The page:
Wednesday, January 28, 2009

GOP Congressman Introduces IRS Rangel Rule

This may not be the way to regain Congress in 2010, but it is sure to make Democrats squirm. Republicans may find that they like life on the outside since they don't have to be the responsible ones (as Democrats are going to quickly find out now that they own the stimulus porkfest). They're going to needle and bite at the ankles of the sanctimonious and smug Democrats who think that they can do whatever they want. It means going after criminals like Rep. Charles Rangel, who evaded paying his taxes for years, and yet miraculously avoided having to pay penalties like the rest of us.

A Republican Congressman, John Carter of Texas, put a shot across Rangel's bow by introducing legislation that would give all Americans the same tax break should we find ourselves unable to pay our taxes on time.

Consider it the Rangel Rule (HT: jcbunga at LGF):
Rep. Carter introduced a bill Wednesday to eliminate all IRS penalties and interest for paying taxes past due.

The legislation calls for the creation of what he calls the, "Rangel Rule," -- drawing attention to the recent legal issues of House Ways and Means Committee Chairman Charlie Rangel, D-N.Y., enabling citizens who fail to pay taxes on time to do so later with no additional fees.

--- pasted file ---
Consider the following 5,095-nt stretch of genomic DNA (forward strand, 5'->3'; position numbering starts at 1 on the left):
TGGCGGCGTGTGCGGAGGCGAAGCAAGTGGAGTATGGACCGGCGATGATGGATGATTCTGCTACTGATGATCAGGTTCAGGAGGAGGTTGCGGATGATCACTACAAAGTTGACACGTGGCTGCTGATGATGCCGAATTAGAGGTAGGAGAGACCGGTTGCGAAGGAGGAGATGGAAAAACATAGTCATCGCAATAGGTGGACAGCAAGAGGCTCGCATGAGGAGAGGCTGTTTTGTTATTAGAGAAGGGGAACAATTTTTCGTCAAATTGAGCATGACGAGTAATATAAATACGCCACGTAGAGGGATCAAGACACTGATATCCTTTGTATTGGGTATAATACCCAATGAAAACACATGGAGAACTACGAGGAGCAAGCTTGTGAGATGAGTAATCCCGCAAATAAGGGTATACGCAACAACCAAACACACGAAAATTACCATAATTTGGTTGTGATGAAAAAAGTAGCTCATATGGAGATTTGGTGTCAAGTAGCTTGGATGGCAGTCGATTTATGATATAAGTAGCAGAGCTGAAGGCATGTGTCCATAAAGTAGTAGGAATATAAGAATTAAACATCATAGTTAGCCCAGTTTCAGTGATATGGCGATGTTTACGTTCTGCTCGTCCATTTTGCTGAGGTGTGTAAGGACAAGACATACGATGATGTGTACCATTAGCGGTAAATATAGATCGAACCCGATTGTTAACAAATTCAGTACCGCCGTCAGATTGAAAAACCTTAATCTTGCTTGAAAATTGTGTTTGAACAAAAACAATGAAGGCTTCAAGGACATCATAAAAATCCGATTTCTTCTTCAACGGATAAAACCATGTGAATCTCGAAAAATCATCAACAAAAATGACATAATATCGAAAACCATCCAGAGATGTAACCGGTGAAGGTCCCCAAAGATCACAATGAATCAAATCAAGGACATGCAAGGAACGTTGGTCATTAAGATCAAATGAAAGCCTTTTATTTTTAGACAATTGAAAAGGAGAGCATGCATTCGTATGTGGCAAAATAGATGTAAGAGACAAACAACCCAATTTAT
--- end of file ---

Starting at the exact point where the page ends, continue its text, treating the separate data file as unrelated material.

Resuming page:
Rangel, who writes the country's tax policies, acknowledged last fall that he failed to pay thousands in real estate taxes for rental income he earned from a property in the Dominican Republic.

As of September 2008 the Harlem Democrat reportedly paid back more than $10,000 in taxes but that did not include any IRS penalties.

"Your citizens back home should have the same rights and benefits that come to you as a member of congress. You shouldn't be treated any differently under the law than your citizens back home," Carter said.

He added that citizens should receive the "same courtesy" that the IRS is allegedly granting Rangel and Treasury Secretary Tim Geithner, who also recently acknowledged a failure to pay taxes.
Carter is calling for Rangel to cosponsor the legislation with him. Somehow, I doubt Rangel would do that, nor do I expect Rangel to pay the penalties either.

Rangel's situation is so muddled that he's had to hire forensic accountants to figure out his actual tax bill. He doesn't even know what he owes.

This is the man chiefly responsible for setting the tax policy in the House. He sets the agenda as the Chairman of the House Ways and Means Committee, and yet his fellow Democrats have no problem with leaving him in this post despite his tax and ethics troubles.

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